The Red Wings would clinch a berth in the Stanley Cup Playoffs if they get at least one point against the Pittsburgh Penguins.
The Blue Jackets would clinch a berth in the Stanley Cup Playoffs if they defeat the Dallas Stars in any fashion.
The Ducks would clinch the Pacific Division title if they defeat the San Jose Sharks in any fashion. That result also would clinch a first-round matchup between the Sharks and Los Angeles Kings, with the Sharks having home-ice advantage.
IF THE PLAYOFFS STARTED TODAY ...
In the Eastern Conference, the Boston Bruins, Pittsburgh Penguins, Montreal Canadiens, Tampa Bay Lightning, New York Rangers and Philadelphia Flyers have already qualified for the playoffs. The St. Louis Blues, Anaheim Ducks, Colorado Avalanche, San Jose Sharks, Chicago Blackhawks, Los Angeles Kings and Minnesota Wild have locked down a spot in the postseason from the Western Conference.
As has been the case since 1979-80, 16 teams will qualify for the Stanley Cup Playoffs. This season, however, the format is a set bracket that is largely division-based with wild cards.
The top three teams in each division will make up the first 12 teams in the playoffs. The remaining four spots will be filled by the next two highest-placed finishers in each conference, based on regular-season record and regardless of division. It is possible for one division in each conference to send five teams to the postseason while the other sends just three.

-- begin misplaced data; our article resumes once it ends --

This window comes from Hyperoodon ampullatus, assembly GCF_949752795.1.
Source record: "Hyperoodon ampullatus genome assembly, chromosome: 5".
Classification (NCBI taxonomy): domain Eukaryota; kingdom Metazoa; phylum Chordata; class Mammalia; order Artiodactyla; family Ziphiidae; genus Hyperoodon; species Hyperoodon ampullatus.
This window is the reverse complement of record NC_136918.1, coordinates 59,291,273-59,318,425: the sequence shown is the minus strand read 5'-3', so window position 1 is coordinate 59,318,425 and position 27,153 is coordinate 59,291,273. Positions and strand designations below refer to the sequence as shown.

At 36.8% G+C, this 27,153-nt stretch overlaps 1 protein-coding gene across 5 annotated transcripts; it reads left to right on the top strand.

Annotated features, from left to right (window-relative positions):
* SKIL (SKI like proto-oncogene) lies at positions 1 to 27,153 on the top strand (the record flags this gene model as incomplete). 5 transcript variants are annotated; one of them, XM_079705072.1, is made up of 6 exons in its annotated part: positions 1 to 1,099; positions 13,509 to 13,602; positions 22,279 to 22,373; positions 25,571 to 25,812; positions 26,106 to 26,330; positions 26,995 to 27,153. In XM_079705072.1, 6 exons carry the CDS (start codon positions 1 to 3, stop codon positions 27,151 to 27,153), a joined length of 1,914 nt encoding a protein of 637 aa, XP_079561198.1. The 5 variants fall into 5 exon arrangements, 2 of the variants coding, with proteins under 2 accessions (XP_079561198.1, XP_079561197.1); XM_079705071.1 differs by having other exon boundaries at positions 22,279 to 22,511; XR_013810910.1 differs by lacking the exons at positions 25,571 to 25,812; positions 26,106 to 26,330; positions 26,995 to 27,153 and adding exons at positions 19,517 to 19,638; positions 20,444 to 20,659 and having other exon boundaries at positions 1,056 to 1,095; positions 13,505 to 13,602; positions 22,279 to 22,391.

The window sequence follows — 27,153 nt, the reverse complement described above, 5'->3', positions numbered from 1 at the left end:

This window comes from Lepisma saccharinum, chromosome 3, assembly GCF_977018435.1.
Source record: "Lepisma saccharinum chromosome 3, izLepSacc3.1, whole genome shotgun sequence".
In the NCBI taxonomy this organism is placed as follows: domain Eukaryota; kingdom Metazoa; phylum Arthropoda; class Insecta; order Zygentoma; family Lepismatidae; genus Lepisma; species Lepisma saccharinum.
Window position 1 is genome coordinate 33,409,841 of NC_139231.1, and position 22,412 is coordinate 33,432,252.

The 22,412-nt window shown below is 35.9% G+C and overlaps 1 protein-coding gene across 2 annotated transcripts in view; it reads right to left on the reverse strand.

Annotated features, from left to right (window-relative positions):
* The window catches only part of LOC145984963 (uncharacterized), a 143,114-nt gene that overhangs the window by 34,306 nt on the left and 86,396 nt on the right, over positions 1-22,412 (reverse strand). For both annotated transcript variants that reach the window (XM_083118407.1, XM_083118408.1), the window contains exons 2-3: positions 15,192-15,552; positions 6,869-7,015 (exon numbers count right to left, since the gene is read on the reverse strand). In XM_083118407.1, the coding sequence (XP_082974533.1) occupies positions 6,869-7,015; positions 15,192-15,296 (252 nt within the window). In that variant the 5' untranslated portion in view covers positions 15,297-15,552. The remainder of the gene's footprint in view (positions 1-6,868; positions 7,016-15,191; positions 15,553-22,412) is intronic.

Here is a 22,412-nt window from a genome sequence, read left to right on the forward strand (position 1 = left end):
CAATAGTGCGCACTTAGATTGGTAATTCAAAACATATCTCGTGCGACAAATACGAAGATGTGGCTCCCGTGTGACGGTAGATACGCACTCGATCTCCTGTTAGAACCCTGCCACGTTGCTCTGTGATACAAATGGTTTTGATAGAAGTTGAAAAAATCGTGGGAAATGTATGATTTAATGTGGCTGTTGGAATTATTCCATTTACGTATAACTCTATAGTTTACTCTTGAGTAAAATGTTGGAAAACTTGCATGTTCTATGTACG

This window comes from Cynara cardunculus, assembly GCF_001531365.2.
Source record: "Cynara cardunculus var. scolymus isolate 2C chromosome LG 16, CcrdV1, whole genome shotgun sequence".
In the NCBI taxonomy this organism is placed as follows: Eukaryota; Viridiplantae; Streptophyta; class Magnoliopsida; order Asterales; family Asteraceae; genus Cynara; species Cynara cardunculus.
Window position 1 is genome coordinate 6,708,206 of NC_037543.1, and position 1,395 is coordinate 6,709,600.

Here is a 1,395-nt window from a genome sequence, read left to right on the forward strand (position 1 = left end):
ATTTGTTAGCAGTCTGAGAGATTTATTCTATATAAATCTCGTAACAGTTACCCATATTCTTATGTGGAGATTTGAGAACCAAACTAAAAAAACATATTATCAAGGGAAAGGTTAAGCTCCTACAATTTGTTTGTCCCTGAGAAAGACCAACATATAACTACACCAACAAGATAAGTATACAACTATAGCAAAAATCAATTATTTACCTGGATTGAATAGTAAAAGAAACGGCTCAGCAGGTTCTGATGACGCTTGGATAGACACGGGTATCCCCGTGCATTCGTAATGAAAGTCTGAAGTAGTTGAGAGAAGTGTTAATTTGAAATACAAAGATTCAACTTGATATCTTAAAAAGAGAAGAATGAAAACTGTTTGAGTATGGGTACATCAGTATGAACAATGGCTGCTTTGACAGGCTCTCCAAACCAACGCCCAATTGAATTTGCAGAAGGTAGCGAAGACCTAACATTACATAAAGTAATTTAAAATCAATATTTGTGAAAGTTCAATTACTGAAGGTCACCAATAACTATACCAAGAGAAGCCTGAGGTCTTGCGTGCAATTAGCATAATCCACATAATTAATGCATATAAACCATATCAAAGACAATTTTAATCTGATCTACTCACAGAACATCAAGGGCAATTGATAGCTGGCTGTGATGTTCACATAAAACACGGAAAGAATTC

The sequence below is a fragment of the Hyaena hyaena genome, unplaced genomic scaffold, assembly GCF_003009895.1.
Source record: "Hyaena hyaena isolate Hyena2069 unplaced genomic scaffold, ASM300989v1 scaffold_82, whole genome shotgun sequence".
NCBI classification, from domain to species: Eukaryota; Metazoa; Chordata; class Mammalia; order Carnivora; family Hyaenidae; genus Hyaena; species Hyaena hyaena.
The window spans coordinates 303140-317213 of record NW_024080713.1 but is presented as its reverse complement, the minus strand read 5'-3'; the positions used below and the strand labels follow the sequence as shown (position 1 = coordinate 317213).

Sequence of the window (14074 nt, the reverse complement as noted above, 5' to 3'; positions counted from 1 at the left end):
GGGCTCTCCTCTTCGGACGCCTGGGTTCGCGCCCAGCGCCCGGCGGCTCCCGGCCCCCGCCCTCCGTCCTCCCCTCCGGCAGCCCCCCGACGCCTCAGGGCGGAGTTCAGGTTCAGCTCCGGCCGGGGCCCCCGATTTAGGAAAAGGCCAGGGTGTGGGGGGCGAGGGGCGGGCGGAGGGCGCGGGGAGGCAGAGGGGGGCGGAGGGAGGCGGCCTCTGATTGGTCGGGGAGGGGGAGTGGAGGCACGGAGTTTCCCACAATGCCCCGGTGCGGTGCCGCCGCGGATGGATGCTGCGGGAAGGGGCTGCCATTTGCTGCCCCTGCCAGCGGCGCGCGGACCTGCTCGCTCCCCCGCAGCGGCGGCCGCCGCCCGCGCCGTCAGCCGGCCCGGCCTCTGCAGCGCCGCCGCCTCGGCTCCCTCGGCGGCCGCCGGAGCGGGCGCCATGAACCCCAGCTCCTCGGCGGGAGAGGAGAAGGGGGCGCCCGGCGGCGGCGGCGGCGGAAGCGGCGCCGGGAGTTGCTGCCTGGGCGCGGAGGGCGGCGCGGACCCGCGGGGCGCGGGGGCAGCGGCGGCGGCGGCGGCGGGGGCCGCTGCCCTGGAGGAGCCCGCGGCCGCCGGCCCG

In the First Round, the division winner with the best record in each conference will be matched against the wild-card team with the lesser record; the wild card team with the better record will play the other division winner.
The teams finishing second and third in each division will meet in the First Round within the bracket headed by their respective division winners. First-round winners within each bracket play one another in the Second Round to determine the four participants in the Conference Finals.
Home-ice advantage through the first two rounds goes to the team that placed higher in the regular-season standings. In the Conference Finals and Stanley Cup Final, home-ice advantage goes to the team that had the better regular-season record -- regardless of the teams' final standing in their respective divisions.